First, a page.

They all have substance. When it comes to making music, it’s really cool when you make something catchy. But the most important thing to me is substance. I’m not in this to make a hit song, I’m in this to figure out who the fuck I am. It’s cool, because you meet other people in music trying to do the same thing, and you can coexist on that journey. 

You’re from Big Lake, Minnesota. What was it like growing up there?
It was actually really cool. I live in Cali now, and I often think about the intimate times with friends back then that you don’t really get in a big city. We were just driving around, going to the beach, skating, fucking around, and overall having a good time. When you continue to explore different perspectives, you often land on times like that being what life is about. 

I feel like Minnesota as a whole is a breeding ground of creative minds, from legends like Prince to internet oddballs like Corbin. What is it about the state that you think spawns these unique creatives?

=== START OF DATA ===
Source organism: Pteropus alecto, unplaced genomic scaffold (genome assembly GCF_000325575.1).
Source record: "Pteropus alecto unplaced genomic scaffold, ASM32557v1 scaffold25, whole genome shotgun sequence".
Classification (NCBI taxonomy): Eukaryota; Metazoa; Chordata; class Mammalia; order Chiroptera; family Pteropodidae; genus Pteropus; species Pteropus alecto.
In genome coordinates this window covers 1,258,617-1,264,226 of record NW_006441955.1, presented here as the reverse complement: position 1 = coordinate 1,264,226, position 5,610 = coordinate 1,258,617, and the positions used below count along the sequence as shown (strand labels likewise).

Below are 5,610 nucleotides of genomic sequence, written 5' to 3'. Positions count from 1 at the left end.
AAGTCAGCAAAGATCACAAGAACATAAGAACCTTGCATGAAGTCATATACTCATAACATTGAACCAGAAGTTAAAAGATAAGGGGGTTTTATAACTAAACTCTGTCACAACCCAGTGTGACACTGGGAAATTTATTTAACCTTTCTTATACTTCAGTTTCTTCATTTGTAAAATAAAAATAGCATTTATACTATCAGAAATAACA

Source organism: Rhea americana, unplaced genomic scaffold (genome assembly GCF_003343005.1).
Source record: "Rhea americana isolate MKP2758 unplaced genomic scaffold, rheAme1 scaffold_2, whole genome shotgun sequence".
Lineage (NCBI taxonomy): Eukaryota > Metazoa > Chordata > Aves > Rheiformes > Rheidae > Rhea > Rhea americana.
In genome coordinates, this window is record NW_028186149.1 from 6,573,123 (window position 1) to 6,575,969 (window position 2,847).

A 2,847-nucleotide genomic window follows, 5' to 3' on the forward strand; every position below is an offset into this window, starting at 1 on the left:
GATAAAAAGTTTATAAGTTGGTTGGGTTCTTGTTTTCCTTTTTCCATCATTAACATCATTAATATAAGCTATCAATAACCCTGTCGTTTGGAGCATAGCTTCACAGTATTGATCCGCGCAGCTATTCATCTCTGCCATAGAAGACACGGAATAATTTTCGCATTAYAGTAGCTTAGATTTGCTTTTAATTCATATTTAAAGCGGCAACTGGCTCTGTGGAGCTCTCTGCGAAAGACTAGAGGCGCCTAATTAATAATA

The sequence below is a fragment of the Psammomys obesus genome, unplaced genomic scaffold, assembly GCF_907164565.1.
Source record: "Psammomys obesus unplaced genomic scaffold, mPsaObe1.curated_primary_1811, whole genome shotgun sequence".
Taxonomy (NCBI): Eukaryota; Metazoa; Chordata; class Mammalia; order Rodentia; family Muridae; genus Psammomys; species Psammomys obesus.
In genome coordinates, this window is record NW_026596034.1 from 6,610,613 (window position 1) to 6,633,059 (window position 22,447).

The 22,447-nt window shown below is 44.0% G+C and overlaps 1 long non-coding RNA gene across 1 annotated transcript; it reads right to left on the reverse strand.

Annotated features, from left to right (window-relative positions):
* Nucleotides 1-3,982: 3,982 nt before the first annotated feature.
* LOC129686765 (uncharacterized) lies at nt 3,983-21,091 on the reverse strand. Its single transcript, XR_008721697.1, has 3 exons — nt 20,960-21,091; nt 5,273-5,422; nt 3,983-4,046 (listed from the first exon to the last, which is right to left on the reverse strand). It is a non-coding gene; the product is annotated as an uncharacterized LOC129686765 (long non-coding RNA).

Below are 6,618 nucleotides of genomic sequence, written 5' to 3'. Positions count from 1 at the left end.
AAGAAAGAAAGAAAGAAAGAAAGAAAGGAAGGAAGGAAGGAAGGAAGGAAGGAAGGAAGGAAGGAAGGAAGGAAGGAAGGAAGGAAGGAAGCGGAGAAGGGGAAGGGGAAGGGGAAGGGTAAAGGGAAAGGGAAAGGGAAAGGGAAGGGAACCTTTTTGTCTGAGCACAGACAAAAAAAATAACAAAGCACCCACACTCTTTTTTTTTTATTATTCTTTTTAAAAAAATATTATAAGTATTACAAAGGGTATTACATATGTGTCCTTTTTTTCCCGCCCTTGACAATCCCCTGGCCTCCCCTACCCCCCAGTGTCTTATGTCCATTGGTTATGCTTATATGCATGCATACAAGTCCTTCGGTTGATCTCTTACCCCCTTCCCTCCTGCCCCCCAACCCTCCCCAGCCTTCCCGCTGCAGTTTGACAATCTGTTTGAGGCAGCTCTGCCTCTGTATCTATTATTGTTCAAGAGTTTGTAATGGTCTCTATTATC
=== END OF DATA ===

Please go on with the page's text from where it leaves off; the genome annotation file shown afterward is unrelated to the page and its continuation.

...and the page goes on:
It’s a weird place because there’s so much in Minnesota, but it can often feel like there’s nothing at the same time. It’s a place where it’s easy to get caught in routines, where you live life in a systematic way. When you step outside of that, you get to see both really beautiful and shitty parts of Minnesota, and I think that contrast is what breeds artists. 

Your upcoming project encapsulates the state in the title I Left You in Minnesota. Can you talk us through the process of creating this body of work, and what the name means to you?
It relates to the feeling of being stagnant I had before I moved to Cali. The album is me taking what I learned growing up in Minnesota, and transferring it over to where I am now. It really goes through the different perspectives I’ve garnered from living in both places and delves into the experiences of both. Leading up to the project, I have a bunch of visuals, and I’m super excited to release the whole package because it’s a cleaner, more mature version of what I’ve been doing already. There’s a lot of rap, rock, and country influence all throughout, and you really learn about my background and who I am as a person. I’m super excited for it to come out because it’s almost like a rebirth.

Follow Pardyalone here for more and stream the new single ‘Read Your Mind’ now.